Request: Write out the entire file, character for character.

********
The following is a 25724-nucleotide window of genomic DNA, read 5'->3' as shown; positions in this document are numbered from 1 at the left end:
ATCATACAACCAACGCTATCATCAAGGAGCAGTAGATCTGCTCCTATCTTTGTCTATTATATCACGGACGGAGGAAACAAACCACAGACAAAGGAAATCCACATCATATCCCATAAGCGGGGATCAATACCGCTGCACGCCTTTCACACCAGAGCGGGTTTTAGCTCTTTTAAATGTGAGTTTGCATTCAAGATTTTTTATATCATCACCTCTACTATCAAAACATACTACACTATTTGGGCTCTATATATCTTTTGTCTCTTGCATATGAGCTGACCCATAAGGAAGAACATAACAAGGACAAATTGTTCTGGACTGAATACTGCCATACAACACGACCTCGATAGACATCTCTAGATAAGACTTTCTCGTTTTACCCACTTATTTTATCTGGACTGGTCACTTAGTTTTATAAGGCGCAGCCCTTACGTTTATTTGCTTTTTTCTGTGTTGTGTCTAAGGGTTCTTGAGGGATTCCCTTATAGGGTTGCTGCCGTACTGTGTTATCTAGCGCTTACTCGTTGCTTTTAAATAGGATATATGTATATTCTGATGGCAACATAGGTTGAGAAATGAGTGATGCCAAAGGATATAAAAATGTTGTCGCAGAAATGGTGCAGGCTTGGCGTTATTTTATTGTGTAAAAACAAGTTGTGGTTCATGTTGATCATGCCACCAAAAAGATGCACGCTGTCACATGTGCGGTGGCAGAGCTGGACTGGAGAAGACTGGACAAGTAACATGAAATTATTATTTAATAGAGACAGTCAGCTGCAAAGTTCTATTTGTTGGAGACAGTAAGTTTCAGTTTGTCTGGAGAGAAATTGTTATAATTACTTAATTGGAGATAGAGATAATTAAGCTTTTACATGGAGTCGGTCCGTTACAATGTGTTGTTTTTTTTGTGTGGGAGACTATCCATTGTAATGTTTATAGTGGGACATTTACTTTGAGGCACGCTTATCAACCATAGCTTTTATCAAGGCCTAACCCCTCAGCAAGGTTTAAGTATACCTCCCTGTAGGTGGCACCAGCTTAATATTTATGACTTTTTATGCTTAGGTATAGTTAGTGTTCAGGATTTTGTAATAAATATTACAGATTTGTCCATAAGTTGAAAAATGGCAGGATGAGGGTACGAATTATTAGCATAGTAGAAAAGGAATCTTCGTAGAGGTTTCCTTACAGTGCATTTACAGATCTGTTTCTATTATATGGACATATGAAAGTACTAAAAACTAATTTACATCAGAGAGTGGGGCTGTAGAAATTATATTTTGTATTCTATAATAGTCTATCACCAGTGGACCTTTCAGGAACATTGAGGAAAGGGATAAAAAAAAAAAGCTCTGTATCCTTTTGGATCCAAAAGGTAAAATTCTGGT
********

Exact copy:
The following is a 25724-nucleotide window of genomic DNA, read 5'->3' as shown; positions in this document are numbered from 1 at the left end:
ATCATACAACCAACGCTATCATCAAGGAGCAGTAGATCTGCTCCTATCTTTGTCTATTATATCACGGACGGAGGAAACAAACCACAGACAAAGGAAATCCACATCATATCCCATAAGCGGGGATCAATACCGCTGCACGCCTTTCACACCAGAGCGGGTTTTAGCTCTTTTAAATGTGAGTTTGCATTCAAGATTTTTTATATCATCACCTCTACTATCAAAACATACTACACTATTTGGGCTCTATATATCTTTTGTCTCTTGCATATGAGCTGACCCATAAGGAAGAACATAACAAGGACAAATTGTTCTGGACTGAATACTGCCATACAACACGACCTCGATAGACATCTCTAGATAAGACTTTCTCGTTTTACCCACTTATTTTATCTGGACTGGTCACTTAGTTTTATAAGGCGCAGCCCTTACGTTTATTTGCTTTTTTCTGTGTTGTGTCTAAGGGTTCTTGAGGGATTCCCTTATAGGGTTGCTGCCGTACTGTGTTATCTAGCGCTTACTCGTTGCTTTTAAATAGGATATATGTATATTCTGATGGCAACATAGGTTGAGAAATGAGTGATGCCAAAGGATATAAAAATGTTGTCGCAGAAATGGTGCAGGCTTGGCGTTATTTTATTGTGTAAAAACAAGTTGTGGTTCATGTTGATCATGCCACCAAAAAGATGCACGCTGTCACATGTGCGGTGGCAGAGCTGGACTGGAGAAGACTGGACAAGTAACATGAAATTATTATTTAATAGAGACAGTCAGCTGCAAAGTTCTATTTGTTGGAGACAGTAAGTTTCAGTTTGTCTGGAGAGAAATTGTTATAATTACTTAATTGGAGATAGAGATAATTAAGCTTTTACATGGAGTCGGTCCGTTACAATGTGTTGTTTTTTTTGTGTGGGAGACTATCCATTGTAATGTTTATAGTGGGACATTTACTTTGAGGCACGCTTATCAACCATAGCTTTTATCAAGGCCTAACCCCTCAGCAAGGTTTAAGTATACCTCCCTGTAGGTGGCACCAGCTTAATATTTATGACTTTTTATGCTTAGGTATAGTTAGTGTTCAGGATTTTGTAATAAATATTACAGATTTGTCCATAAGTTGAAAAATGGCAGGATGAGGGTACGAATTATTAGCATAGTAGAAAAGGAATCTTCGTAGAGGTTTCCTTACAGTGCATTTACAGATCTGTTTCTATTATATGGACATATGAAAGTACTAAAAACTAATTTACATCAGAGAGTGGGGCTGTAGAAATTATATTTTGTATTCTATAATAGTCTATCACCAGTGGACCTTTCAGGAACATTGAGGAAAGGGATAAAAAAAAAAAGCTCTGTATCCTTTTGGATCCAAAAGGTAAAATTCTGGT